AUSTIN, Texas (AP) -- The Texas House approved a new funding stream for highways and bridges on Thursday, sending the proposed constitutional amendment to the Senate.
Lawmakers rallied to exceed the two-thirds majority needed to divert money away from the Rainy Day Fund, chalking up a 108-25 vote. Whether the measure becomes law, though, is ultimately up to voters in November.
The measure aims to solve two problems with how the state pays schools and roads. Experts say Texas needs an additional $4 billion a year in new spending to maintain the existing transportation system, but some of the gasoline taxes intended for road maintenance currently goes to public schools.
The Republican-controlled Legislature is opposed to raising taxes, so they need to shuffle existing revenues.
Under House Joint Resolution 2, the state would divert $800 million a year in oil and gas taxes paid by drilling companies from the Rainy Day Fund and instead send it to the Available School Fund. About $800 million in gasoline taxes, paid by consumers at the pump, would no longer go to public schools but to transportation, as originally intended.
"When we go to the tax pump, not all of the taxes we pay for gas tax goes to roads ... what we are saying it that all of the gas tax should go to roads," said Rep. Joe Pickett, D-El Paso, and author of the resolution.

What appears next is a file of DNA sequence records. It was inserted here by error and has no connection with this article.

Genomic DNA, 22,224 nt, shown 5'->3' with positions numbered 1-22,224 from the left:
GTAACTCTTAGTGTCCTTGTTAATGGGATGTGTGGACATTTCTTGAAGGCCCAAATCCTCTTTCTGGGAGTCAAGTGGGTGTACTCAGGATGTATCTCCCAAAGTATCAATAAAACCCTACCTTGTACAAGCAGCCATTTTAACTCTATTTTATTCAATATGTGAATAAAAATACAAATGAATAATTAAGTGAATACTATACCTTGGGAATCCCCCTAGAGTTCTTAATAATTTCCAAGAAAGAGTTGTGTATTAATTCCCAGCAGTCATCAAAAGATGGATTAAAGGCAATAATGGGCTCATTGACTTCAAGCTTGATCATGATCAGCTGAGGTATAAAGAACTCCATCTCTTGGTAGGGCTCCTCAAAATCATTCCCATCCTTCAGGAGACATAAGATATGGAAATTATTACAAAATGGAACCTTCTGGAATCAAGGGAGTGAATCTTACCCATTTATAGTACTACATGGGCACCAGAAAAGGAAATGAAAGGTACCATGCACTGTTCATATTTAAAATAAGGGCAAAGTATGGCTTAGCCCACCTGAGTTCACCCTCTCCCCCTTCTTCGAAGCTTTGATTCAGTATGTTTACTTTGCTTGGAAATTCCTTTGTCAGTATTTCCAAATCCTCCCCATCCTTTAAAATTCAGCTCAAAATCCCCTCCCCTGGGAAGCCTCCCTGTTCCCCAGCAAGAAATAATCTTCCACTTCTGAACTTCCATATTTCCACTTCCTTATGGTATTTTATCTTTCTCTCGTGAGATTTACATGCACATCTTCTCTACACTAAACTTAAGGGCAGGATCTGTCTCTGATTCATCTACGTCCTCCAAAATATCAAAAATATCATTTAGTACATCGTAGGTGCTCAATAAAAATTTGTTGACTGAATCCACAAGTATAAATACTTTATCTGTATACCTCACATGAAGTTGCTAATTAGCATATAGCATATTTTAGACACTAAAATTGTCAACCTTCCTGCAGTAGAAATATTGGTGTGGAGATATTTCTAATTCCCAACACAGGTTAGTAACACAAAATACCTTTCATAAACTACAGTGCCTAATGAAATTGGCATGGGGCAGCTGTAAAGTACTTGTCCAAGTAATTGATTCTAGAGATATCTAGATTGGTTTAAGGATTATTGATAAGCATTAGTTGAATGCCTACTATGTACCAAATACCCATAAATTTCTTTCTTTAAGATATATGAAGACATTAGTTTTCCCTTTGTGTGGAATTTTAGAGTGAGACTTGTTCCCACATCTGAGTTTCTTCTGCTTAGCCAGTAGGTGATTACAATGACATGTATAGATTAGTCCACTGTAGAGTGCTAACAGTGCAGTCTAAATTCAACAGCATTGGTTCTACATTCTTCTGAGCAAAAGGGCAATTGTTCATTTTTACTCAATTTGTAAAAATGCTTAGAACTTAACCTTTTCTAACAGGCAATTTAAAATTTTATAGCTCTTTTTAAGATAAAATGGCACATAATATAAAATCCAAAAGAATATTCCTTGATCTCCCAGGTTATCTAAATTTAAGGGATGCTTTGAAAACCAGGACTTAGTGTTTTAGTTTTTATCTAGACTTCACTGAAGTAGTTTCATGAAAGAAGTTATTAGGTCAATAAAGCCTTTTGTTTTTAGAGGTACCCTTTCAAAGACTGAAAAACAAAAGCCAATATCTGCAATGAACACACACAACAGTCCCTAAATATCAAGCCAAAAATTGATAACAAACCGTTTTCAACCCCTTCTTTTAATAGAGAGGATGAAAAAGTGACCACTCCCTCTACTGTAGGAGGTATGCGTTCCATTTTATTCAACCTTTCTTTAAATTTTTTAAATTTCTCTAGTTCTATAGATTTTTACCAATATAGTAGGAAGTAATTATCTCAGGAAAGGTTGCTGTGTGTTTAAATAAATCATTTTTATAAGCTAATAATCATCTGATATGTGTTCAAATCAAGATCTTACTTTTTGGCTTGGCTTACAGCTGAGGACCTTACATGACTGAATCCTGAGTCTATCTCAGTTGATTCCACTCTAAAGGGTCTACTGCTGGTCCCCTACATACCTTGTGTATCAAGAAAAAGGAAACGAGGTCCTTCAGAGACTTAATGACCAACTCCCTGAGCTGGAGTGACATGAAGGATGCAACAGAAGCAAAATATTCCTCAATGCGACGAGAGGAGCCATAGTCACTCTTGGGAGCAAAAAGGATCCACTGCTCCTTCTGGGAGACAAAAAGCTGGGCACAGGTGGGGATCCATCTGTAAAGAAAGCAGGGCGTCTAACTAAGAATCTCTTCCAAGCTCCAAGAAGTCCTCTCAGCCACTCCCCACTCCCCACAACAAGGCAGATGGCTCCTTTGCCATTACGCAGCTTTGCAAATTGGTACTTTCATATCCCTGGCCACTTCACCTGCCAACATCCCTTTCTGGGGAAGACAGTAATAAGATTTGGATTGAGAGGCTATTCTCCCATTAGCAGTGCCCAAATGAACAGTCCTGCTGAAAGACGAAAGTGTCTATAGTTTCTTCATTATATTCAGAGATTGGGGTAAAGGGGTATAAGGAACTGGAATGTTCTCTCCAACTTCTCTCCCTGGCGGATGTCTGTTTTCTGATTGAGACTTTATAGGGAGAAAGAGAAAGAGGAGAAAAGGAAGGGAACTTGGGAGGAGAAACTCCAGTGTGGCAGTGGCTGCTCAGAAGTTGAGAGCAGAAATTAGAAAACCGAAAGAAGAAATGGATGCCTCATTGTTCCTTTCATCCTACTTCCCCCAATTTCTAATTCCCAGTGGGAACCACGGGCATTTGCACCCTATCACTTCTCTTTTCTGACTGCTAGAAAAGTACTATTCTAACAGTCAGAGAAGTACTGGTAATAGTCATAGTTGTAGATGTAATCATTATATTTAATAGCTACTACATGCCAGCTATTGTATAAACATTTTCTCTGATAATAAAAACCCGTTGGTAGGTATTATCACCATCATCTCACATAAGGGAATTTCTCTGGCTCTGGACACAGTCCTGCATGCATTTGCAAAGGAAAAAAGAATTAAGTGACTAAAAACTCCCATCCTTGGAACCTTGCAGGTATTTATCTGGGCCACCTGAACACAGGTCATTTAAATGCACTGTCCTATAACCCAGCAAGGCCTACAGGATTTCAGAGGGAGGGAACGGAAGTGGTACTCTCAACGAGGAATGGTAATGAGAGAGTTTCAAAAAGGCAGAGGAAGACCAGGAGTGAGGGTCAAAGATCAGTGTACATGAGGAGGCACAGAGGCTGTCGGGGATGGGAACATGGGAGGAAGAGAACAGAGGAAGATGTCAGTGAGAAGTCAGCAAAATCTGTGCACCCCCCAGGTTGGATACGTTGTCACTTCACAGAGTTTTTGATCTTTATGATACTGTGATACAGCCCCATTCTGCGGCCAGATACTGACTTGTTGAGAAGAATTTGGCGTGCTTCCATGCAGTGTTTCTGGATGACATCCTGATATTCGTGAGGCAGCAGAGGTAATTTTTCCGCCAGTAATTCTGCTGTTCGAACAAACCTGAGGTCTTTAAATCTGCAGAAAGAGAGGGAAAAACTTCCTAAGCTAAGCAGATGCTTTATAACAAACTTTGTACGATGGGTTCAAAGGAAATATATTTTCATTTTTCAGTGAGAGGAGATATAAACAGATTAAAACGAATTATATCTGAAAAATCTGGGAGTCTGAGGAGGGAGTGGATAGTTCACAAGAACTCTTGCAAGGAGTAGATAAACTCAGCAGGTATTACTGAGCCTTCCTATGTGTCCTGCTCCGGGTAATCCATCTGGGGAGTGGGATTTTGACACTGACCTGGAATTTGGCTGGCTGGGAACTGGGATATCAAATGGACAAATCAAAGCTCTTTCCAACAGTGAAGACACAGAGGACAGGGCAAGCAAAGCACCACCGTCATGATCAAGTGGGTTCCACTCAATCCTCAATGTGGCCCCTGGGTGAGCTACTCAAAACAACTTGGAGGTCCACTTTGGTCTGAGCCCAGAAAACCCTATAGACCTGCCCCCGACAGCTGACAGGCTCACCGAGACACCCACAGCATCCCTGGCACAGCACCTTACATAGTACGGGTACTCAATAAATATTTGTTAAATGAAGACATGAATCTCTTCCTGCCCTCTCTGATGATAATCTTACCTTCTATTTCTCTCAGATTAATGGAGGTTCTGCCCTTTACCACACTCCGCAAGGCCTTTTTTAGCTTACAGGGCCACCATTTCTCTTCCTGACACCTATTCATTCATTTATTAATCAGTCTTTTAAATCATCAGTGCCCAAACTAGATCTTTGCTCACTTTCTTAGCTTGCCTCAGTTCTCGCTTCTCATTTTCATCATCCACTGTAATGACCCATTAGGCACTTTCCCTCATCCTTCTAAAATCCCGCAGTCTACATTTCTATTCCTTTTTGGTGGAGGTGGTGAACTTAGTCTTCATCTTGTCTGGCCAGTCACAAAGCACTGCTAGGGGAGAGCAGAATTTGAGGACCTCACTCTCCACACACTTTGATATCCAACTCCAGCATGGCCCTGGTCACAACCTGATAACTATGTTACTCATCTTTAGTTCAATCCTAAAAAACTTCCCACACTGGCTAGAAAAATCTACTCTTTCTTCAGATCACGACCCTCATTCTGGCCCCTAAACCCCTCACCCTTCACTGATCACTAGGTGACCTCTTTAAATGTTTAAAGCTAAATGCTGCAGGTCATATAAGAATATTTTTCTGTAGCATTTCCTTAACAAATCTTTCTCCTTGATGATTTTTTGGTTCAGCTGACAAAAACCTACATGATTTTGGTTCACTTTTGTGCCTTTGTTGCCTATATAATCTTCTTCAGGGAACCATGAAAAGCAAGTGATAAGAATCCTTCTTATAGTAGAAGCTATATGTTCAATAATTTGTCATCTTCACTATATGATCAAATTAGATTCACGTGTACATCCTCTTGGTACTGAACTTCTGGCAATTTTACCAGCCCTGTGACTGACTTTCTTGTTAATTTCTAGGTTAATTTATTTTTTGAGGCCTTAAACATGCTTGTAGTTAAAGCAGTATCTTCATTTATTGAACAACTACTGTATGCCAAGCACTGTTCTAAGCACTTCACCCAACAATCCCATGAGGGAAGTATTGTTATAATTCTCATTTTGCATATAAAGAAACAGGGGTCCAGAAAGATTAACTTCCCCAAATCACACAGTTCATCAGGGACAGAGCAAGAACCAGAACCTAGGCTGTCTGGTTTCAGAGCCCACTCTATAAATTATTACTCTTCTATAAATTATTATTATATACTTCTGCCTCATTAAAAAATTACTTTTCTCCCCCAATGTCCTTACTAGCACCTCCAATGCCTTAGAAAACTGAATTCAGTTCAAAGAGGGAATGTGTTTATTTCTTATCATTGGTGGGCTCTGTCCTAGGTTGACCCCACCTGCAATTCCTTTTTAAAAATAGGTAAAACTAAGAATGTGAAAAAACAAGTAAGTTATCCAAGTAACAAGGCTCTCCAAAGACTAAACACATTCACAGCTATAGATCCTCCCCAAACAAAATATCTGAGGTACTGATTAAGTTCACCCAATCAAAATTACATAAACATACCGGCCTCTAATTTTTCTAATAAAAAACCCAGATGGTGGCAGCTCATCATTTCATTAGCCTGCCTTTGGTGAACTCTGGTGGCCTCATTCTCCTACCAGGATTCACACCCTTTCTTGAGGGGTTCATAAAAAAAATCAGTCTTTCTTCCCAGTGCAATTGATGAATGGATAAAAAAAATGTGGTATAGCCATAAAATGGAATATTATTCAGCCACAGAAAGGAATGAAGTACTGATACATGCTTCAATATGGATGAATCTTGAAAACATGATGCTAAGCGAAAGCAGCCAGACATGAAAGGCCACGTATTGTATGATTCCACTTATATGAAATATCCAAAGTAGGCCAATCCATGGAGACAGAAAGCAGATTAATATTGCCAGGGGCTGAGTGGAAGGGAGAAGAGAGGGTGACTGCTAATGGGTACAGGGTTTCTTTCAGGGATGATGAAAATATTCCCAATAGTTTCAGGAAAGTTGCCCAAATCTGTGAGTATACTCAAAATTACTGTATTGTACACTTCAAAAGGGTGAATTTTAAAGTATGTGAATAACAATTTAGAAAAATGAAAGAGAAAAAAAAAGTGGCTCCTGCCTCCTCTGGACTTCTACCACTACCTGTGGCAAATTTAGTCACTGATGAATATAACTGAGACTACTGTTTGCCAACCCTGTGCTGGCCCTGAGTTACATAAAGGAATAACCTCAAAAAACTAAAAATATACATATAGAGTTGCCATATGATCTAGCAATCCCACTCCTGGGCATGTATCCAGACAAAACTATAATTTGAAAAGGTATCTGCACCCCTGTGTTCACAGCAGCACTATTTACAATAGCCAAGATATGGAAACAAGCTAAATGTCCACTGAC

Tea party members, though, oppose the measure because they worry about what happens when oil and gas revenues drop off. They want to set a bare minimum for the Rainy Day Fund and to look for a long-term solution to paying for roads.
"You need to have at least $2.2 billion of (oil and gas) revenue before one penny will go into the Rainy Day Fund," Plano Republican Rep. Van Taylor said of the plan. "We are taking about a very volatile revenue stream ... we're jeopardizing any revenue going into the Rainy Day Fund."
Democrats also sought assurances that public schools would not see cuts as a result of the shift.
Pickett said education was protected by the proposed constitutional amendment, and he rejected setting a minimum balance for the Rainy Day Fund until lawmakers could take a closer look at what that number should be.
Rep. Ron Simmons, R-Lewisville, said he's been assured that the Senate will not pass out a bill that does not have a floor in it. That chamber takes up the matter Friday.
The Rainy Day Fund is set out in the Texas Constitution, so any attempts to change it must be made with an amendment. A two-thirds majority is required to move an amendment out of the Legislature and a simple majority of voters is needed to ratify it.
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